The structure has helped Atlassian’s success, said Mizuho analyst Gregg Moskowitz.

“I think it helped to have two strong leaders at the top who are in agreement, at least on all the important issues,” he said. Other tech companies have employed CEOs in pairs, including Autodesk, Ceridian, Oracle, Salesforce, SAP and Workday. Alphabet’s self-driving subsidiary Waymo recently went the co-CEO route.

The strategy has a mixed history, Moskowitz said, saying it hasn’t worked well at all at the BlackBerry handset maker. The relationship between co-CEOs Jim Balsillie and co-founder Mike Lazaridis “had gone cold”, according to an accountand both resigned.

The founder effect

What’s different for Atlassian is that Cannon-Brookes and Farquhar are the founders, said Wong, the Accel investor. Their combined knowledge helps them go faster, he said.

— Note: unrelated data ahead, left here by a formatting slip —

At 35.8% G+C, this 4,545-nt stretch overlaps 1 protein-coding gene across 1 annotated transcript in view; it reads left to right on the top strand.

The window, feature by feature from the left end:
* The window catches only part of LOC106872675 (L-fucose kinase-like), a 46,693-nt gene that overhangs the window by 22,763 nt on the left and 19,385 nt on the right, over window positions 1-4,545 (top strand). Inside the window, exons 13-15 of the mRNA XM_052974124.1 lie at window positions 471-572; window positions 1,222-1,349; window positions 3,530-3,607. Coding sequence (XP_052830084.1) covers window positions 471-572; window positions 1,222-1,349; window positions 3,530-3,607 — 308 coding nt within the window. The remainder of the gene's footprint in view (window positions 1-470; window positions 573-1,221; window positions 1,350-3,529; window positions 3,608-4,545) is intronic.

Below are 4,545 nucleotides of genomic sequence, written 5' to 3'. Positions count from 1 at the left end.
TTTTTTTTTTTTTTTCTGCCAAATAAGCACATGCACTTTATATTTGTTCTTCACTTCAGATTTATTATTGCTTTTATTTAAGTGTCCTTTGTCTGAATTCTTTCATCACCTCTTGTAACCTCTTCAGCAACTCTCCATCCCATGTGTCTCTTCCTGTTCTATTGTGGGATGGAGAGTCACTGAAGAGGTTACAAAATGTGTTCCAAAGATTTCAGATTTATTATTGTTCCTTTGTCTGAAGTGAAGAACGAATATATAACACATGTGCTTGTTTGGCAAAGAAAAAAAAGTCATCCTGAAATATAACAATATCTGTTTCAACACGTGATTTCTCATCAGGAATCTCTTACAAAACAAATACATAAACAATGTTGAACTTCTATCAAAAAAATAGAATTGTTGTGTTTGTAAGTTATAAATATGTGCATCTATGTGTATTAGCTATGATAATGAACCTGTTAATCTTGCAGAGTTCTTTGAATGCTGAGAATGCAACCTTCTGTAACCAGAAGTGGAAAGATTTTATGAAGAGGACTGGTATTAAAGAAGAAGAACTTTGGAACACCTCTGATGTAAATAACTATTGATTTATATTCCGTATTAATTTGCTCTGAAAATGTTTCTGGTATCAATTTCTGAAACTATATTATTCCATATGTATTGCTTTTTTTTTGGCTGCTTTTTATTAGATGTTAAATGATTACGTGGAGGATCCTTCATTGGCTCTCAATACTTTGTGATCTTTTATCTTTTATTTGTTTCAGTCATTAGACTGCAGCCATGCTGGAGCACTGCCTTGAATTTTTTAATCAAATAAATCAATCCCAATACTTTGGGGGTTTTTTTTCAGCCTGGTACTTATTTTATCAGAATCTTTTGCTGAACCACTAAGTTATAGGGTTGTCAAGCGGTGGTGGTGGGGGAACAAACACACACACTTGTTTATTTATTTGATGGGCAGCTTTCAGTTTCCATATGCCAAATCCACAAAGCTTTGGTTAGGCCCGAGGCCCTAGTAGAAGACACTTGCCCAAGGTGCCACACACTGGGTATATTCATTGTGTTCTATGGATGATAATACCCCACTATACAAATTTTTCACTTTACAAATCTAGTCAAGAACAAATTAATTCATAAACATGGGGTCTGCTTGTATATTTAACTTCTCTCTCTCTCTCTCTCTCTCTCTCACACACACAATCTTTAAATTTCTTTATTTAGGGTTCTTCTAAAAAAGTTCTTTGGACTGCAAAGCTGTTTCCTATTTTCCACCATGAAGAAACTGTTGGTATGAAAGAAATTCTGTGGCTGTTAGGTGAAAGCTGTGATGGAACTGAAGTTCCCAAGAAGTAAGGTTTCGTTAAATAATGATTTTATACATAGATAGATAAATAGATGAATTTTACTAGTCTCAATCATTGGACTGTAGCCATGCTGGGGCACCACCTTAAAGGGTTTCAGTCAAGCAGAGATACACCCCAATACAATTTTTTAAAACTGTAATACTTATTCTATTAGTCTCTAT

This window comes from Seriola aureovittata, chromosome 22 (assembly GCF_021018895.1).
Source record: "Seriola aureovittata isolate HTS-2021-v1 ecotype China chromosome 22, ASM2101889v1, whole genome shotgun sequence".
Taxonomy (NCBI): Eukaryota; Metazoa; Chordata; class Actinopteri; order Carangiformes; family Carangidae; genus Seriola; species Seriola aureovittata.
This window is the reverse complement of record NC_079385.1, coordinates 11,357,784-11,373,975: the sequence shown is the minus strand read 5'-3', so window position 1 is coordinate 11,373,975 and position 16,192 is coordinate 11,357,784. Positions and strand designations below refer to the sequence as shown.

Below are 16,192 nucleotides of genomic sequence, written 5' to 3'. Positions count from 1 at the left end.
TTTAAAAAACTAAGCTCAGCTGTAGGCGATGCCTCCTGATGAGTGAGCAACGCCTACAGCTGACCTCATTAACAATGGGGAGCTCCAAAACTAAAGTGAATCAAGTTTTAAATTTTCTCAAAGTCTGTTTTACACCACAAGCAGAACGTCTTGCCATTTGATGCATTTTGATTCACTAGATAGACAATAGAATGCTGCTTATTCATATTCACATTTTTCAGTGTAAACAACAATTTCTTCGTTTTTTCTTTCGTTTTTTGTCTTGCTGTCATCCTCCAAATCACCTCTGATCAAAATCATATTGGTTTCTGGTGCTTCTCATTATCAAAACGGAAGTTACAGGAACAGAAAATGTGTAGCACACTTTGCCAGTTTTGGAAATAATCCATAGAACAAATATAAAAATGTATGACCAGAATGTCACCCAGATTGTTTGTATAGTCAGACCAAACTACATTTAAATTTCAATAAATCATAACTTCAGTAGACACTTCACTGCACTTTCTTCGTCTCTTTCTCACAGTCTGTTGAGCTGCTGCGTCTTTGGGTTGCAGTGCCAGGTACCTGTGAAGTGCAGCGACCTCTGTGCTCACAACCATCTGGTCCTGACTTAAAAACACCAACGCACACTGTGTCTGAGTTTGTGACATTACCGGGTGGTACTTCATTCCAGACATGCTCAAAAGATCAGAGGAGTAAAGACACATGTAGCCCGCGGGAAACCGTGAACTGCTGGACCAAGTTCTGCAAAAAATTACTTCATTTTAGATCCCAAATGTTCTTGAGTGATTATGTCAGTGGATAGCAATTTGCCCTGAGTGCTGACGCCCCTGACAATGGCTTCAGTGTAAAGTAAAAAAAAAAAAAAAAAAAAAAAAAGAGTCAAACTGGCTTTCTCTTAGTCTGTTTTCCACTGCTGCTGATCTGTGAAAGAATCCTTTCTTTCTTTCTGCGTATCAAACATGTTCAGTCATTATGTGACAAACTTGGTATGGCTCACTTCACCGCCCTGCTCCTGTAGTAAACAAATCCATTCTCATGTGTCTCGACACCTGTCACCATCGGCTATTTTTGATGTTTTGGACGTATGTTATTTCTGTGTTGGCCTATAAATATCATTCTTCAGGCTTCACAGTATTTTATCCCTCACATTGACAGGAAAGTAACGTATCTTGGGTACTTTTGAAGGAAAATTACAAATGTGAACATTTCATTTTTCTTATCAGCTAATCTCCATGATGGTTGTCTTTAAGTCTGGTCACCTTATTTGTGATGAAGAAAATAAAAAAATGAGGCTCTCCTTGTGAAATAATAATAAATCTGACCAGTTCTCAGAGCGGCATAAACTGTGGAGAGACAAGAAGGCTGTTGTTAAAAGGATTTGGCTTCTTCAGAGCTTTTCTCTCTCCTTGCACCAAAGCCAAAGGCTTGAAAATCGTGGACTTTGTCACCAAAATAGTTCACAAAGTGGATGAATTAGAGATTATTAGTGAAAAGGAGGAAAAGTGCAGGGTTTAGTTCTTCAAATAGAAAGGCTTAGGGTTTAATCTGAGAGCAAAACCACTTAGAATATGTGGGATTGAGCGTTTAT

Wong pointed to Atlassian’s 2017 acquisition of task management app Trello for $384 million, still the company’s largest transaction to date. At Trello, it came as a shock because Atlassian’s Jira was seen as a competitor, said Stella Garber, who ran marketing at Trello at the time.

“I think it took the conviction of the founders to say, ‘I know we could have built it, but it would take us time, and it would really expand the organization if we made the choice now and paid what it takes to get the acquisition done,” Wong said.

When there is a problem in Cannon-Brookes territory, it is his decision to make. But when it’s something important, he consults Farquhar, because it’s sure to affect them both. There are many such examples in and around the business right now, and it’s only natural that they split things up.